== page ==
“I love you truly, truly, my dear,
Life with its sorrow, life with its tear,
Fades into dreams whenever I feel you are near
For I love you truly
Truly, dear.” —– Words and music written by Carrie Jacobs Bond
After my parents Mary and Ted were engaged on Valentine’s Day, 1948, and they set their wedding date for October 16, less than one year from their first date.
Mary chose a simple, elegant satin gown with a long train and decided that her bridesmaids, best pals Pat Hennelly and Peggy Tennereli, and her cousin Margaret Bushbacker, would wear hunter green gowns and carry bouquets of rust and gold chrysanthemums. The wedding would take place at Our Lady of Mercy Catholic Church at ten a.m., followed by an evening reception at a local banquet hall. Just before the wedding invitations were sent in the mail, however, plans changed.
One Sunday in August, Mary and Ted invited friends out to Grandma and Grandpa Wolf’s summer home on Sand Lake in Lake Villa. After a day of fun in the lake, the group grilled hotdogs and hamburgers on the stone fireplace that Grandpa had built down near the lake shore. After dinner, while Mary and Ted were up at the road saying goodbyes to their friends, they heard screaming from the lakeside yard. They hurried around to see Mary’s little brother Bobby, eight years old, running around the yard, the leg of his jeans in flames. Grandpa ran after him to try to tackle him to the ground, but he couldn’t catch up with him. Everyone was screaming — Bobby, Grandma, Grandpa. “Jump in the lake, Bobby! Jump in the lake!”
Finally, Bobby did just that, and the flames went out. How had he become engulfed in fire? He’d wanted to cook one more hot dog for himself, and when he saw that that the fire was only embers, he impulsively picked up a gasoline can used to fuel the motor boat’s engine and doused the ashes. The gasoline burst into flames that traveled up his pants leg where he’d dripped gasoline.
The little boy was in terrible pain. His parents rushed him into Lake Villa to see a doctor. There, the doctor looked at his burns and inexplicably coved his leg with a cast, and sent him home.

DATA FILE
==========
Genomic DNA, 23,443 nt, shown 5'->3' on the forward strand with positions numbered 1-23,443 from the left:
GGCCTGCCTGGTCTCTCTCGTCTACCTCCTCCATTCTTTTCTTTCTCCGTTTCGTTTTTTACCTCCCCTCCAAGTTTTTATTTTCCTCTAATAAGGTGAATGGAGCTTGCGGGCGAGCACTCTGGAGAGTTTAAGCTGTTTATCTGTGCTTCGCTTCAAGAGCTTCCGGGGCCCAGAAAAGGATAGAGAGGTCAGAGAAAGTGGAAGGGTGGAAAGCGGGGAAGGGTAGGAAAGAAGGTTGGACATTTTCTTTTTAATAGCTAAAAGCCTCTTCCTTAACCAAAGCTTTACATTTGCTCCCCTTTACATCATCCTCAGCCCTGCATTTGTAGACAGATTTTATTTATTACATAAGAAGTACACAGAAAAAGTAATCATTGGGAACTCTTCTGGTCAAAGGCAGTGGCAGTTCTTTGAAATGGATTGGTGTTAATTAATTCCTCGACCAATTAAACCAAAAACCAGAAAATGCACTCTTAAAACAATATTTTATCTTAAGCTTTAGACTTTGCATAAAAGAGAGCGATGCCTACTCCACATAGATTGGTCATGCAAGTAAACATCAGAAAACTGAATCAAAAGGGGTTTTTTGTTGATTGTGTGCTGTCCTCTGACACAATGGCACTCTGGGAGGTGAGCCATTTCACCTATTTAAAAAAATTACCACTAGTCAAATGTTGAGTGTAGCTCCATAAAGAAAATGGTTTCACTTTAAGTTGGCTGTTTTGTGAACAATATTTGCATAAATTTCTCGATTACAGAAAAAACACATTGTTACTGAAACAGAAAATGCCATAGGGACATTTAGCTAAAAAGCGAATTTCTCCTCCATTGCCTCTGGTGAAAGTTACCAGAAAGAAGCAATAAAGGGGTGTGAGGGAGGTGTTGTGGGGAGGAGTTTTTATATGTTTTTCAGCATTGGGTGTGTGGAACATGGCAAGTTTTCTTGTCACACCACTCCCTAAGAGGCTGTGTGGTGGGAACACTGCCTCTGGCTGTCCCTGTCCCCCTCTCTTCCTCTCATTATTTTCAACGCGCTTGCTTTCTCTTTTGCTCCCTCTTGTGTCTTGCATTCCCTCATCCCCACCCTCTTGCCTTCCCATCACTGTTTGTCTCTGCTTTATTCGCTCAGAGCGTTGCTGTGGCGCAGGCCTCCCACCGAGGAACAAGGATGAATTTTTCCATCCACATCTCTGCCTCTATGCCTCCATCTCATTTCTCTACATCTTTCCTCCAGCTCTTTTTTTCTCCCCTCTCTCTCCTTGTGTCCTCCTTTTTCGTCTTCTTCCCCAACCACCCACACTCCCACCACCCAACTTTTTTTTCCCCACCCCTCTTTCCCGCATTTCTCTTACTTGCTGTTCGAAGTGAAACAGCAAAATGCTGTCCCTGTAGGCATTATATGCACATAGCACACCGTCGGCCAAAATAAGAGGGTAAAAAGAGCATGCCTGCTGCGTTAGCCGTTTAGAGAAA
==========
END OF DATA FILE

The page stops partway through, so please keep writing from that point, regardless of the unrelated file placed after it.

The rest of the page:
The family returned to Chicago, and days went by with Bobby reeling in agony. By the end of the week, his parents realized that he was not healing and took him to their physician in the city, Dr. Rose. This doctor removed the cast and recoiled at what he saw. The leg was infected, on the brink of gangrene. Bobby was immediately admitted to the hospital, where Dr. Rose performed a skin graft, saving the little boy’s leg and probably his life. Of course, the excitement of planning a wedding was overshadowed by Bobby’s accident and his recovery.
Mary and Ted cancelled the reservation at the banquet hall and scaled back on their list of invitees. Instead, the wedding would go on as planned, but the reception would be at the Wolf home.
On October 16, Bobby was well on his way to a full recovery, and was even able to wear a pair of pant for the first time since the accident.
The wedding was beautiful… a pretty bride, a handsome groom, surrounded by friends and family.
After the traditional throwing of the rice, the wedding party headed to the photographer’s studio for formal pictures. That evening, about one hundred people celebrated in the Wolf family basement.
Grandma Wolf’s lady friends from the old country made the dinner, as was the tradition for any wedding. The main course was turkey followed by plates and plates of homemade sweets, kipfuls, apple slices, and plum cake.
After dinner, the tables were pushed back so that the dancing could begin. Mary’s younger brother Jack, who played the guitar as well as the accordion with his band, provided the tunes – everything from country-western, to polkas, to popular songs. Grandpa Dineen surprised everyone by hiring a concertina player to arrive and play some Irish tunes as well. Grandma Wolf was less than enthused, since she’d been at a wedding where the Irish music had “taken over” and left the polkas aside. But this didn’t happen. Music from both cultures, German and Irish, blended together in a great American melting pot so that everyone were pleased. After the traditional cake cutting, the throwing of the bouquet, the tossing of the garter, Mary and Ted changed out of their formal wedding clothes and said goodbye to one and all. Their married life was about to begin.
But first, they had to appease Mary’s little sister Kathryn, her four-year-old flower girl.
Kay adored her new big brother-in-law Ted, who showered her with attention. He had even promised her that she could go on the honeymoon, too. But now, Mary and Ted were leaving her behind. His “I was only kidding” made no sense to her. Why couldn’t she go along? He’d promised! The newlyweds left the forlorn little girl sitting on the basement steps weeping as they made their exit.
Not so fast, though. “Could you give Mrs. Rice a ride home on your way?” asked my grandmother. After all, they were going right past Mrs. Rice’s home on Damen on their way downtown, and she would have had to take a bus otherwise.
So, Mary and Ted and Mrs. Rice climbed into the car Ted had rented for their honeymoon, and on their way to the LaSalle Hotel, they dropped off Mrs. Rice, saving her bus fare.